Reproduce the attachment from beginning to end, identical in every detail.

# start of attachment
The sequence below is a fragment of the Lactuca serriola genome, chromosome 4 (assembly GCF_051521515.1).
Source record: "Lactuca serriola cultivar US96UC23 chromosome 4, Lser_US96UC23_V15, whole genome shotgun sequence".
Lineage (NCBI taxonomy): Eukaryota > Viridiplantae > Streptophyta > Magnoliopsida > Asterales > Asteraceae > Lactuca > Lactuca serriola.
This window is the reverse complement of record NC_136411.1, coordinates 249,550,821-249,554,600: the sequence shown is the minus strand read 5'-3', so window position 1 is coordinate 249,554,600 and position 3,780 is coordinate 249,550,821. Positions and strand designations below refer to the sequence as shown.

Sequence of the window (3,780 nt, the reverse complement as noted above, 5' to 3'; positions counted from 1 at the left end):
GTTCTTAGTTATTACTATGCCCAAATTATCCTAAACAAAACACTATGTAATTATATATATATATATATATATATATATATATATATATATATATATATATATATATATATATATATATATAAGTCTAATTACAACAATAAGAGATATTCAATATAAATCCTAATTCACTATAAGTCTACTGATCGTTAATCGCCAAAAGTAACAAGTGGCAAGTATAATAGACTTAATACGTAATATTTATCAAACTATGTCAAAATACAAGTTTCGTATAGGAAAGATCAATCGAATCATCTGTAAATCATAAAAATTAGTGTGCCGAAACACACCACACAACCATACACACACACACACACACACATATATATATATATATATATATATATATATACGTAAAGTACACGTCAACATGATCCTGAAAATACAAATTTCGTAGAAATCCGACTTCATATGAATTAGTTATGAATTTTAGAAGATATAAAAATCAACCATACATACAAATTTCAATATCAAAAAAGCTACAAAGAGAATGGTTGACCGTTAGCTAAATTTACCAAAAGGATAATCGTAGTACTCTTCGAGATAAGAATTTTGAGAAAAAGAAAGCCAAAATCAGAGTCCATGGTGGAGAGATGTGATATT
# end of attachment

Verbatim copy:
The sequence below is a fragment of the Lactuca serriola genome, chromosome 4 (assembly GCF_051521515.1).
Source record: "Lactuca serriola cultivar US96UC23 chromosome 4, Lser_US96UC23_V15, whole genome shotgun sequence".
Lineage (NCBI taxonomy): Eukaryota > Viridiplantae > Streptophyta > Magnoliopsida > Asterales > Asteraceae > Lactuca > Lactuca serriola.
This window is the reverse complement of record NC_136411.1, coordinates 249,550,821-249,554,600: the sequence shown is the minus strand read 5'-3', so window position 1 is coordinate 249,554,600 and position 3,780 is coordinate 249,550,821. Positions and strand designations below refer to the sequence as shown.

Sequence of the window (3,780 nt, the reverse complement as noted above, 5' to 3'; positions counted from 1 at the left end):
GTTCTTAGTTATTACTATGCCCAAATTATCCTAAACAAAACACTATGTAATTATATATATATATATATATATATATATATATATATATATATATATATATATATATATATATATATATATAAGTCTAATTACAACAATAAGAGATATTCAATATAAATCCTAATTCACTATAAGTCTACTGATCGTTAATCGCCAAAAGTAACAAGTGGCAAGTATAATAGACTTAATACGTAATATTTATCAAACTATGTCAAAATACAAGTTTCGTATAGGAAAGATCAATCGAATCATCTGTAAATCATAAAAATTAGTGTGCCGAAACACACCACACAACCATACACACACACACACACACACATATATATATATATATATATATATATATATACGTAAAGTACACGTCAACATGATCCTGAAAATACAAATTTCGTAGAAATCCGACTTCATATGAATTAGTTATGAATTTTAGAAGATATAAAAATCAACCATACATACAAATTTCAATATCAAAAAAGCTACAAAGAGAATGGTTGACCGTTAGCTAAATTTACCAAAAGGATAATCGTAGTACTCTTCGAGATAAGAATTTTGAGAAAAAGAAAGCCAAAATCAGAGTCCATGGTGGAGAGATGTGATATT